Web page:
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A

Armou

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Review

Asus Maximus VI Formula Motherboard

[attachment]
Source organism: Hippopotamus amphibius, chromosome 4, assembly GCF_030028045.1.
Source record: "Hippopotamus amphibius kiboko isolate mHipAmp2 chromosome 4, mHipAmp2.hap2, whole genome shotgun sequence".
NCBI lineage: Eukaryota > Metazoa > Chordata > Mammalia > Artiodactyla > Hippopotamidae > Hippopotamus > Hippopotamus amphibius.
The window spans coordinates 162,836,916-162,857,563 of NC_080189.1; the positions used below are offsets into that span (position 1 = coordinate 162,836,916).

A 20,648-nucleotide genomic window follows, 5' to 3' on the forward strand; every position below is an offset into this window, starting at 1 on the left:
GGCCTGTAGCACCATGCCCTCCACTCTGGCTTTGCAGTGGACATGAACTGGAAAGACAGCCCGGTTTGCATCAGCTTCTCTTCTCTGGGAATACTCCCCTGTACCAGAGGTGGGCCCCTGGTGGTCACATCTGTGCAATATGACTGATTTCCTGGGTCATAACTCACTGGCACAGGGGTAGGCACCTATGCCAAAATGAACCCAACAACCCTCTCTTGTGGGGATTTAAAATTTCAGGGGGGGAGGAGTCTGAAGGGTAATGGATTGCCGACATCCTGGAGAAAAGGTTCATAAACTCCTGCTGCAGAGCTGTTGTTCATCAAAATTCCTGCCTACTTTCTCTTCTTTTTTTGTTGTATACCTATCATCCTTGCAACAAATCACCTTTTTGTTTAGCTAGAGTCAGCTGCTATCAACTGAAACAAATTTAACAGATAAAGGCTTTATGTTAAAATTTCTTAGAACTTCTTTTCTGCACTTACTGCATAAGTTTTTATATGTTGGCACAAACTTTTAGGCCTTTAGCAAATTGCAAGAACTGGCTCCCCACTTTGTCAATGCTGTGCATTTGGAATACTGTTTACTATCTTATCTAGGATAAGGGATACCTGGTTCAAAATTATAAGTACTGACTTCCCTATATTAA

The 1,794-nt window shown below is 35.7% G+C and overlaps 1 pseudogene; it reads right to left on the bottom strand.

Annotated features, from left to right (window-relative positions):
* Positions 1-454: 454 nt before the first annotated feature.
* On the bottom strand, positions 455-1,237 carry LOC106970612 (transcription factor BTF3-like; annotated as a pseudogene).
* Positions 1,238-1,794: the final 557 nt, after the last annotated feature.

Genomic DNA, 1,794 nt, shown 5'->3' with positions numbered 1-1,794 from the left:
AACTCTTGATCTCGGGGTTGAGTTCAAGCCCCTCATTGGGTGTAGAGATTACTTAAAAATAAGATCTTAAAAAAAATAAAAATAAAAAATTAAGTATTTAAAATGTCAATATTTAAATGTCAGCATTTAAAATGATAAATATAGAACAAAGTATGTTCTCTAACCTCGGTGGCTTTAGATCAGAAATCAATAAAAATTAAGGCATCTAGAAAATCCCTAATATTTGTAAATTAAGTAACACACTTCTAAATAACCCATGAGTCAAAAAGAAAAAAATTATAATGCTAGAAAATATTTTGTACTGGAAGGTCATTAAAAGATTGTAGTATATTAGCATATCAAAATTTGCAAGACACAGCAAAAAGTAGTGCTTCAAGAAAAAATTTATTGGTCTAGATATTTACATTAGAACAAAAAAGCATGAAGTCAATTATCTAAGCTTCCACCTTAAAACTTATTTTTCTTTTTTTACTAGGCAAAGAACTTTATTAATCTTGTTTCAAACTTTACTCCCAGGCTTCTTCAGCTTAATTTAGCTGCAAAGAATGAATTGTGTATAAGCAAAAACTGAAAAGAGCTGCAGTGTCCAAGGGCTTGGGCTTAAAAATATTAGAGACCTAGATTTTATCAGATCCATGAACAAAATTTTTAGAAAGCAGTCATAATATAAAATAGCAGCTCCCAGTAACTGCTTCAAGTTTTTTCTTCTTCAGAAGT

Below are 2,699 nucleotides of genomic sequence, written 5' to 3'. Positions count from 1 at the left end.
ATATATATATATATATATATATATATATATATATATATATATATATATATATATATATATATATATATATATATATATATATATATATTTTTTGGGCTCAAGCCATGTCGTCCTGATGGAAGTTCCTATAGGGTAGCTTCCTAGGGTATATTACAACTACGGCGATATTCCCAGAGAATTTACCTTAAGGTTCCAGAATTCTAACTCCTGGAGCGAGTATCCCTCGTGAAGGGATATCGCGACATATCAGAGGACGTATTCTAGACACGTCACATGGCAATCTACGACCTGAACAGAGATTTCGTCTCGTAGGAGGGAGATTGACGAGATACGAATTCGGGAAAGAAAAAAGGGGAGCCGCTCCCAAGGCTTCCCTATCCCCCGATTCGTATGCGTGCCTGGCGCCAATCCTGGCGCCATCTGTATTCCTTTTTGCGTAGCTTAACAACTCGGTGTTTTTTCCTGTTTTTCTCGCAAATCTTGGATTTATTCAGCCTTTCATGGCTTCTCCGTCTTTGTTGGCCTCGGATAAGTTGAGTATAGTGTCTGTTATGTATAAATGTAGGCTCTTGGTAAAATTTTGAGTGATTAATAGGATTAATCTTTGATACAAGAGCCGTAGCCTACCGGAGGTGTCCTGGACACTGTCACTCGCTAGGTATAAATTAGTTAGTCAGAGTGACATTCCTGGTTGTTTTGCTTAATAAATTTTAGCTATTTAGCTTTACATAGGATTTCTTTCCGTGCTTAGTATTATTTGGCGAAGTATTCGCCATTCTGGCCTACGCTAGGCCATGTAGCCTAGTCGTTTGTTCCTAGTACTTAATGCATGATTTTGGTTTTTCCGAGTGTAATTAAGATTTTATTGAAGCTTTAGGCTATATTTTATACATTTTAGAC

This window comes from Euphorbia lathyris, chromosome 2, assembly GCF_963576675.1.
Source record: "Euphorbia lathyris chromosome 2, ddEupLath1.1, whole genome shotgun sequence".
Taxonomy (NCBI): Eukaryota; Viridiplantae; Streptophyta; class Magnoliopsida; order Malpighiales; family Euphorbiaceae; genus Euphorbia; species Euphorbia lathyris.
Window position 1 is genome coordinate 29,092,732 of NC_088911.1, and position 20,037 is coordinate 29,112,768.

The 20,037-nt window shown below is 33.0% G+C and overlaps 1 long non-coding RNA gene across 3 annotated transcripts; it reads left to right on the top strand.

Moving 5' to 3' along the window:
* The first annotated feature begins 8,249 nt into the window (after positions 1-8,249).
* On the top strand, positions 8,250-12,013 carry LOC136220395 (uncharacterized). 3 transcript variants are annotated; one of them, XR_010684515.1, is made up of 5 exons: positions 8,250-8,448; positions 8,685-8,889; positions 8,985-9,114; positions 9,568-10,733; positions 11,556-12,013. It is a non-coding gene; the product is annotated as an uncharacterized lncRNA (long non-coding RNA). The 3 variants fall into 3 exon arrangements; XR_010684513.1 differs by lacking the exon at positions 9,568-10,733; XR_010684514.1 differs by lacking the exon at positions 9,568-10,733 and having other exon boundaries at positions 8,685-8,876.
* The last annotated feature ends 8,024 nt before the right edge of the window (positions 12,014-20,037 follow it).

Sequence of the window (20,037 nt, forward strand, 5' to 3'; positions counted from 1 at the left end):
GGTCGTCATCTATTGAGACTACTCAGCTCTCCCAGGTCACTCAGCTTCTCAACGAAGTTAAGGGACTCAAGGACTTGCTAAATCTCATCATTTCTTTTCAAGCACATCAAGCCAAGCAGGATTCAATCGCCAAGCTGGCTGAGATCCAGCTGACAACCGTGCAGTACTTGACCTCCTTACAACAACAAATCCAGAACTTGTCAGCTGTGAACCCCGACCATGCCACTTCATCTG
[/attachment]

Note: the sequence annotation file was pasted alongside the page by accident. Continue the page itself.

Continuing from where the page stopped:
sus have jumped all over the opportunity to deliver new motherboards compatible with Intel’s Haswell processors, and the Maximus range of high-end boards is a prime example of what they have on offer. In the past we saw one of the Maximus VI boards – around two issues ago – but now we have been treated to a flood of these excellent products. And the top of the pile is the monstrous Maximus VI Formula. It is, without wanting to sound all gushy, a remarkable board, and its looks follow the same idea. There are few boards that can claim to actually be good looking, but the Formula really is a motherboard that is kind to the eye. Perfect for those who like clear side panels built into their PC cases, the Formula’s aesthetic is governed by double sided ROG Armor. This casing, that covers both sides of the motherboard, does add a degree of protection, yes, but it also helps to keep things cooler for the Formula, which is a massively more important function. Speaking of cooling, the Formula also comes with the rather nifty CrossChill system. This is an enhanced cooling system that hybridises air and water cooling. It works best with water, but still adds a significant effect even with just air. In addition, all the expected bells and whistles are included in terms of components, like BlackWing chokes and other things that keep the whole operation of the board stable, cool and quiet.There are also a few added extras which help the Formula stand out even more, like the inclusion of Asus, WiFi Go system and a host of overclocking tools and other enhancements. These include the slightly controversial Sonic Radar that helps gamers find enemies based on sound… although people who have Asus boards using the system don’t seem to be complaining. The board also offers surround sound, S?PDIF, HDMI and DisplayPort outputs, and a total of 16 supported USB ports, even divided between USB 2.0 and USB 3.0. It is very easy to highly recommend a board like the Formula, because it really is an excellent product. The performance is great in every required area. That said, you’re not going to get one for a song. Asus are not known to be the cheapest, and the Formula is no exception. Still, good quality shows. The effects of a great motherboard are not always immediately apparent, but those who know what to look for and what to monitor will certainly see that the Formula is no slouch, and well worth the investment. If it is a little too rich for your pocket, there are other Maximus VI boards to consider, too. But if you can get this big gun, you won’t be sorry! g